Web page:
Won’t you be my neighbour?

The recent decision of Pellegrin v. Wheeldon, 2020 BCPC 143 reads as an “instructable” on neighbourly nuisances.  In Judge Catherine Crockett’s judgment she reviews a lengthy history of behaviour between neighbours that would make Mr. Rogers shudder. Judge Crockett uses this decision as an opportunity to give a lesson on the torts of nuisance and trespass, and the differences and similarities between these causes of actions. As most local governments have the power to regulate or prohibit nuisances by bylaw pursuant to sections 8(3)(h) and 64 of the Community Charter or Division 6 of Part 9 of the Local Government Act,  it is an interesting case to read for the sheer volume of different types of objectionable behaviour that are captured in the decision.

The bad blood between the neighbours began (as it often does) with the placement of a wall. In 2008, the Wheeldons built a concrete retaining wall that inadvertently encroached upon Mr. Pellegrin’s property. At trial, Mr. Pellegrin admitted that his property benefited from the placement of this retaining wall, but this practical benefit did not outweigh the perceived injustice that Mr. Pellegrin felt he was forced to endure from the encroachment.  Fast forward to 2015 when Mr. Pellegrin took

a jackhammer to the retaining wall, in an attempt to destroy it.  Of note, neither set of neighbours was idle in the period of time between the construction of the trespassing retaining wall and the “harsh, vindictive, reprehensible and malicious” nuisance and trespass caused by the jackhammering of said retaining wall.   In the judgment, Judge Crockett reviews all sorts of nuisances between the neighbours during this time, big and small, including: spray-painting on the retaining wall,  directing snow, weeds, and tree  branches onto the neighbouring property, spouting lewd and threatening words and gestures, and depositing large amounts of dog feces near the property line.

Judge Crockett notes that if it was a simple matter of the placement of the retaining wall, the proper recourse of action for Mr. Pellegrin would be to bring a claim in the BC Supreme Court, either seeking an injunction that required the Wheeldons to take specific action to remove the wall from the Pellegrin property, or applying to vary the property line or impose an easement, pursuant to section 36 of the Property Law Act. However, Mr. Pellegrin commenced his action in Small Claims court, which does not have the jurisdiction to order injunctions or make a ruling pursuant to the Property Law Act. The BC Provincial Court can only order damages to compensate one party for the actions of the other, and so this judgment comes down to the court putting a price tag on the grief caused by each neighbour.

Judge Crockett found that the Wheeldons’ placement of the retaining wall on the Pellegrin property amounted to a continuing trespass. Judge Crockett provides a helpful summary of the law of trespass at paragraph 73 of the decision, and states that trespass must be a direct interference with land.  In her decision, Judge Crockett quotes the 2019 BC Supreme Court decision Shaman v. Meek, which summarizes continuing trespass:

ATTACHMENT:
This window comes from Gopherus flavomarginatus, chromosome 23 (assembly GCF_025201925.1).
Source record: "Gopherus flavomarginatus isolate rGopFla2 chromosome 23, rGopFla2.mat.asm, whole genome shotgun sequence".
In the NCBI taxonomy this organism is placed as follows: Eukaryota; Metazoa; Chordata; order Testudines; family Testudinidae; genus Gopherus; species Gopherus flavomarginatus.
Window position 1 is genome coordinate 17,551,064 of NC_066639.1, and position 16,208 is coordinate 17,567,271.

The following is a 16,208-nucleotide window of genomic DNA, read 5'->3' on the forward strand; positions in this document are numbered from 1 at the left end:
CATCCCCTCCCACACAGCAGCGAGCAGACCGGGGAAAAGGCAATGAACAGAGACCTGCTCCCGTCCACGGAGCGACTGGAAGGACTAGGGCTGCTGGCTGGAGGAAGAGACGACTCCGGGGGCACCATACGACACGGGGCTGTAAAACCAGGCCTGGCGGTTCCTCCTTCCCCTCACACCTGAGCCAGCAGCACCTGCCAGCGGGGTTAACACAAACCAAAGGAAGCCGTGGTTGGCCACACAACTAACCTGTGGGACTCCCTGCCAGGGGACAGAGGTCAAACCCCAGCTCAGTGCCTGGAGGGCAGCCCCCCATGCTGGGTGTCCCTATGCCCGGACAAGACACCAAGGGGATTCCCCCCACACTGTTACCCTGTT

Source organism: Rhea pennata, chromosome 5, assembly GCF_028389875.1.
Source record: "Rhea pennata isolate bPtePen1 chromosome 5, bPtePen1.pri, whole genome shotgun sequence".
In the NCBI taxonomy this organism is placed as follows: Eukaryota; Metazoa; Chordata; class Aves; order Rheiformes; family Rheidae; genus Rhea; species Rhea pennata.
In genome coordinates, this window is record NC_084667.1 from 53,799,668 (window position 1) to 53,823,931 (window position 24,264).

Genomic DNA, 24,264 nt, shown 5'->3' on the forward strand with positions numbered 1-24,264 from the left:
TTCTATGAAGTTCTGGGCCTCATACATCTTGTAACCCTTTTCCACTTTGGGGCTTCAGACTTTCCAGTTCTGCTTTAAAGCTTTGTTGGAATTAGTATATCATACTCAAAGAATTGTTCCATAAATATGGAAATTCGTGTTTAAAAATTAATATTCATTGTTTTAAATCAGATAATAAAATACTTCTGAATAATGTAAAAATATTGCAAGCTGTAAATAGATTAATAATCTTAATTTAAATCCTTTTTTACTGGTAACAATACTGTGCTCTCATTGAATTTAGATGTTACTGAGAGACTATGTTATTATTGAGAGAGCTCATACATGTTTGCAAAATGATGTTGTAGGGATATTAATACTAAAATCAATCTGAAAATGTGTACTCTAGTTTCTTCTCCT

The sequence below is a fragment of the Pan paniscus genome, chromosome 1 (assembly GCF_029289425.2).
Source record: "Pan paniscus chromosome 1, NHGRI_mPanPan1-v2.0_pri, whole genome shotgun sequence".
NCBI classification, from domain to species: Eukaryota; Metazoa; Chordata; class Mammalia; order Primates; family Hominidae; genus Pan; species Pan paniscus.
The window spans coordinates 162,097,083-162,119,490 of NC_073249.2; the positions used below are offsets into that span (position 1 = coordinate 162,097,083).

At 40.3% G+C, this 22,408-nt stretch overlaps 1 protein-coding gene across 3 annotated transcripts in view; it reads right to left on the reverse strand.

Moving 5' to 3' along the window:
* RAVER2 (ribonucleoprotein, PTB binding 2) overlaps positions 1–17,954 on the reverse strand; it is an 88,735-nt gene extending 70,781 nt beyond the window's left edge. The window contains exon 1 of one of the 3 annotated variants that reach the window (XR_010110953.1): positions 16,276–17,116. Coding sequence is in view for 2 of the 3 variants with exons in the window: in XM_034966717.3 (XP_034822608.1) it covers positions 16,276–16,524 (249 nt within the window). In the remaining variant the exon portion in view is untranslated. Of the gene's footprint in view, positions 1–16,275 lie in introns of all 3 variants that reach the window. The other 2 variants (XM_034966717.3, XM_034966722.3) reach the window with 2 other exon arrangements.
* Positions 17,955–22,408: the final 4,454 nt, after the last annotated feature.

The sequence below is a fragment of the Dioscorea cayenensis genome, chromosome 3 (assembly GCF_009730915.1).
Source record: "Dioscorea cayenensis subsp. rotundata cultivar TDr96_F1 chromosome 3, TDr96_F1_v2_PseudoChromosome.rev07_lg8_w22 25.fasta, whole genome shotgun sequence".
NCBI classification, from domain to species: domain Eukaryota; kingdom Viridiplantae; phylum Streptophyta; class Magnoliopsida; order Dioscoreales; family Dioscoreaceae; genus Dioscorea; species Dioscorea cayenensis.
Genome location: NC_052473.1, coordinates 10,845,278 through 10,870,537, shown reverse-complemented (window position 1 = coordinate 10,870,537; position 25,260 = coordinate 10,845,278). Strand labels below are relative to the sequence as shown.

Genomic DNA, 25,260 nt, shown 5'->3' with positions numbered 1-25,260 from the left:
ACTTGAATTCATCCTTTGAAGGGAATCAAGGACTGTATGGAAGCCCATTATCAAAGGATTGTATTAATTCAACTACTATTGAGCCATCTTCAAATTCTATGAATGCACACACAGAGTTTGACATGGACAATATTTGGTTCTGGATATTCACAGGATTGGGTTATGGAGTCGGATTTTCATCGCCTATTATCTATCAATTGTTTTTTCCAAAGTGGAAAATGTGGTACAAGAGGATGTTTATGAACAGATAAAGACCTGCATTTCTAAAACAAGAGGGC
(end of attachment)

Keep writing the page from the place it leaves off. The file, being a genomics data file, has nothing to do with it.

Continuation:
If a structure or other object is placed on another’s land, not only the initial intrusion but also failure to remove it constitute an actionable wrong. There is a “continuing trespass” as long as the object remains.

Trespass can be contrasted with the tort of nuisance, which involves a use of a person’s land that indirectly affects the land of the plaintiff.  Judge Crockett includes a quote differentiating between trespass and nuisance:

To throw stones upon one’s neighbour’s premises is the wrong of trespass; to allow stones from a ruinous chimney to fall upon those premises is the wrong of nuisance.

In assessing damages for the continuing trespass on the Pellegrin property, Judge Crockett appreciated that the inadvertent encroachment did not affect the Mr. Pellegrin’s use and enjoyment of his property, and in fact, the retaining wall was beneficial to him. She awarded nominal damages of one dollar.

However, trespass on a neighbour’s land does not entitle that neighbour to take whatever steps necessary to remedy the trespass.  In considering the Wheeldons’ claim against Mr. Pellegrin for jackhammering the retaining wall Judge Crockett considers both the law of nuisance and trespass, as the jackhammering occurred largely on the Pellegrin property, but affected a wall that was a fixture on the Wheeldons’ property.  Judge Crockett writes at paragraph 105:

The law in British Columbia is clear: self-help remedies for a trespass or nuisance do not extend to destroying another person’s property, particularly where there is no urgency to the situation, nor harm to the plaintiff by the trespass or nuisance.

Judge Crockett ordered that Mr. Pellegrin pay the Wheeldons damages for the cost of repairing the retaining wall that Mr. Pellegrin jackhammered without lawful authority, at the amount of $6,300.00. On top of the costs of repairing the wall, Judge Crockett ordered Mr. Pellegrin to pay to the Wheeldons:

  • general damages, for losses to the use and enjoyment of their land;
  • aggravated damages, to compensate the Wheeldons for their suffering; and
  • punitive damages, to impose a punishment on Mr. Pellegrin.

The ultimate takeaway from this decision is clear: self-help remedies do not replace the law, and will do nothing to improve neighbourly relations. For our local government clients, this is an important reminder to ensure that all steps taken to address nuisances are done in accordance with provincial statutes and local bylaws.